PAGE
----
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When there is an issue of scope regarding a copyright license the burden is on the issuer

Cheryl Smith v., LLC

Mr. Smith licensed his book to the defendant, but when disappointed by the sales he decided to terminate his agreement with Barnes and Nobles, LLC. “A claim of direct copyright infringement requires proof that (1) the plaintiff had a valid copyright in the work; and (2) the defendant infringed the copyright by violating one of the exclusive rights that 17 U.S.C. §106 bestows upon the copyright holder.” Since there was no debate in this case regarding the validity of the licensing of the copyright to the defendant, the issue turns in whether the defendant exceeded the contracted for scope of the license and the burden of proof there lies on the holder of the copyright.

The agreement that both parties entered into allowed for the distribution of samples as promotional material. When the contract was cancelled, only those consumers who had legitimately acquired the sample were able to continue to receive access for two additional interactions with the sample. Additionally, paper samples could not be limited because once the consumer had a copy, it was theirs to use as they pleased.

These points of access were the plaintiff’s concern. However, the court differentiated the distribution of content from access, once the digital sample was distributed to the consumer the transaction was over, the only thing remaining was access according to the court which was not a part of the licensing agreement.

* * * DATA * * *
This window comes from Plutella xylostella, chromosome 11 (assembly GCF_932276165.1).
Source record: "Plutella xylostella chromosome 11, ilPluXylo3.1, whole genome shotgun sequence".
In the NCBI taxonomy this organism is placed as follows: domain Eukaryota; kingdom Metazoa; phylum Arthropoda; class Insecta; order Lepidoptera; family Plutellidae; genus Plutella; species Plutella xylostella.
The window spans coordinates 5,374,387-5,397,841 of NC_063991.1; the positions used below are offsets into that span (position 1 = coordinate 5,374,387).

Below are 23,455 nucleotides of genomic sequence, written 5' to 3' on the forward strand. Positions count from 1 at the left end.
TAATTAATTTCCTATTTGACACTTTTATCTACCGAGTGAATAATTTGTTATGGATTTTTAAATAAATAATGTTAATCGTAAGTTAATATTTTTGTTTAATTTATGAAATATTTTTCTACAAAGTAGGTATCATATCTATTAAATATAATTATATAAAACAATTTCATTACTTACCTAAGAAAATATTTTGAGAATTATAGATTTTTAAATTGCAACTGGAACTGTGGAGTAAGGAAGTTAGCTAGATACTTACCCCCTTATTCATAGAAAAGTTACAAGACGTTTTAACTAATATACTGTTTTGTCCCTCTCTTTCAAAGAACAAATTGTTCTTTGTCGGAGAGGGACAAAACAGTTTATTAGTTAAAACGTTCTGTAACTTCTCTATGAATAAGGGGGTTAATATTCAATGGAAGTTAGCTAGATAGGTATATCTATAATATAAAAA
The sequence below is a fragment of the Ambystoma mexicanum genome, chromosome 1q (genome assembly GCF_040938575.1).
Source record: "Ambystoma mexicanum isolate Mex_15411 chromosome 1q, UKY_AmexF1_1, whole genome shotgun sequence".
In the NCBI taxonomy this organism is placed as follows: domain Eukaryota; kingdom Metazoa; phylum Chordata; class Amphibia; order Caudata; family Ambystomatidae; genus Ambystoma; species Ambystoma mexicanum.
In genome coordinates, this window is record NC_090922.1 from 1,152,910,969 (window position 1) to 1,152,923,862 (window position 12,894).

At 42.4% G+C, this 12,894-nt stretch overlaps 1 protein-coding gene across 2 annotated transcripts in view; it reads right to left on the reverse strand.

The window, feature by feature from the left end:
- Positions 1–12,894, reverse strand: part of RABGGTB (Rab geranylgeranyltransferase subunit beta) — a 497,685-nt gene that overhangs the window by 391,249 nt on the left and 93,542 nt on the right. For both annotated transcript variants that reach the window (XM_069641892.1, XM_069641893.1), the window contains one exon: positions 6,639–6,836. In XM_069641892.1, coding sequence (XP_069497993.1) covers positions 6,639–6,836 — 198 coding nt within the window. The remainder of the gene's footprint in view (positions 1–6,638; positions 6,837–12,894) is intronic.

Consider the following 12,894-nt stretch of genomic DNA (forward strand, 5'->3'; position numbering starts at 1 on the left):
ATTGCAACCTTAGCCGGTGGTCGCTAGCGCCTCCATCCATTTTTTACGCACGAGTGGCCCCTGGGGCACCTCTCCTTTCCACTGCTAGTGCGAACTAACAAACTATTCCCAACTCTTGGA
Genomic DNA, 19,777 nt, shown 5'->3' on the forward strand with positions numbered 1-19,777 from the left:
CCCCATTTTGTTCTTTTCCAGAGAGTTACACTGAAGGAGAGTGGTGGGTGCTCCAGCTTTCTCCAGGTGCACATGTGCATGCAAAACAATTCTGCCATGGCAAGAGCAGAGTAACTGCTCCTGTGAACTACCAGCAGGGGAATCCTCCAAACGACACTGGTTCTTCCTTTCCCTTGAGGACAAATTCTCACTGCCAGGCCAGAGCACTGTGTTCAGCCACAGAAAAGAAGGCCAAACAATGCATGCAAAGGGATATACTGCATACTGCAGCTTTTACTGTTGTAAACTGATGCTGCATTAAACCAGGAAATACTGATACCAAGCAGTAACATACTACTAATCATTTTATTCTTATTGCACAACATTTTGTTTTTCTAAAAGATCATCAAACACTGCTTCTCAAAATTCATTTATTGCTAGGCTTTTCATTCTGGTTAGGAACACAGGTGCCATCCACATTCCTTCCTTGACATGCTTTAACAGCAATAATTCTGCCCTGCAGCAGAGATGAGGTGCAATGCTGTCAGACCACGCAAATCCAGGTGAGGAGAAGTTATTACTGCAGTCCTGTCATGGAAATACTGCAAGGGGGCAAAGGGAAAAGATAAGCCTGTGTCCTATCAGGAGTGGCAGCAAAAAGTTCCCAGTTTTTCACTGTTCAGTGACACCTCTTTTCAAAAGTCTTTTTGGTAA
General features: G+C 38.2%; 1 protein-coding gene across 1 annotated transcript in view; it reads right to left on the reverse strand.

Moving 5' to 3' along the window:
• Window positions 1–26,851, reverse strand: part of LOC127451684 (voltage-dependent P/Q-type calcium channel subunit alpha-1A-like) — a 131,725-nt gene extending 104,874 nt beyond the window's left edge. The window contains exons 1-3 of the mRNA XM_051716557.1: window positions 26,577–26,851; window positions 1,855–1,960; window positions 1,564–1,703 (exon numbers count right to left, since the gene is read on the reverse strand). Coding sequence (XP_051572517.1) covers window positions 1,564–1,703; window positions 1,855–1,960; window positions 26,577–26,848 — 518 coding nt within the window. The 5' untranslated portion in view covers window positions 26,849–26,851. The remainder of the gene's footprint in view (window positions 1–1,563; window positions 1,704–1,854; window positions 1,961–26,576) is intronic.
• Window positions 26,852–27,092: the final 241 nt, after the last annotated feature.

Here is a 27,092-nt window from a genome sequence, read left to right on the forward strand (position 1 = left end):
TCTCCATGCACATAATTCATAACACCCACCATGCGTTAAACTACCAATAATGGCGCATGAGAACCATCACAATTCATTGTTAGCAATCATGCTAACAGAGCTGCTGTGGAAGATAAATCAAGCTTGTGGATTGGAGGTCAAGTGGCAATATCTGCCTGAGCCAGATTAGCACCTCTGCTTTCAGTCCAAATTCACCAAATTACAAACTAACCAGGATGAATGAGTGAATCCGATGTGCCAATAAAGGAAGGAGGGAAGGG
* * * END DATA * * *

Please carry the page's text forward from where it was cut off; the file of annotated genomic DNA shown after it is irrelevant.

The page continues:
Effectively, the licensing of the book by the plaintiff was valid, which allowed Barnes and Nobles to distribute samples in line with the same agreement, however due to the advents of technology the court has created a distinction between distribution and online access.

This article is provided for informational purpose only and is not intended as a form of legal advice. If you have any questions on the subject matter of this article, call Roland Tong, at 949-298-6867 or email Mr. Tong at [email protected]. Mr. Tong has been obtaining patent, trademark, copyright, and trade secret protections for his clients since 2001. He has represented a wide range of clients from start-up companies to Fortune 500 companies in a wide range of industries.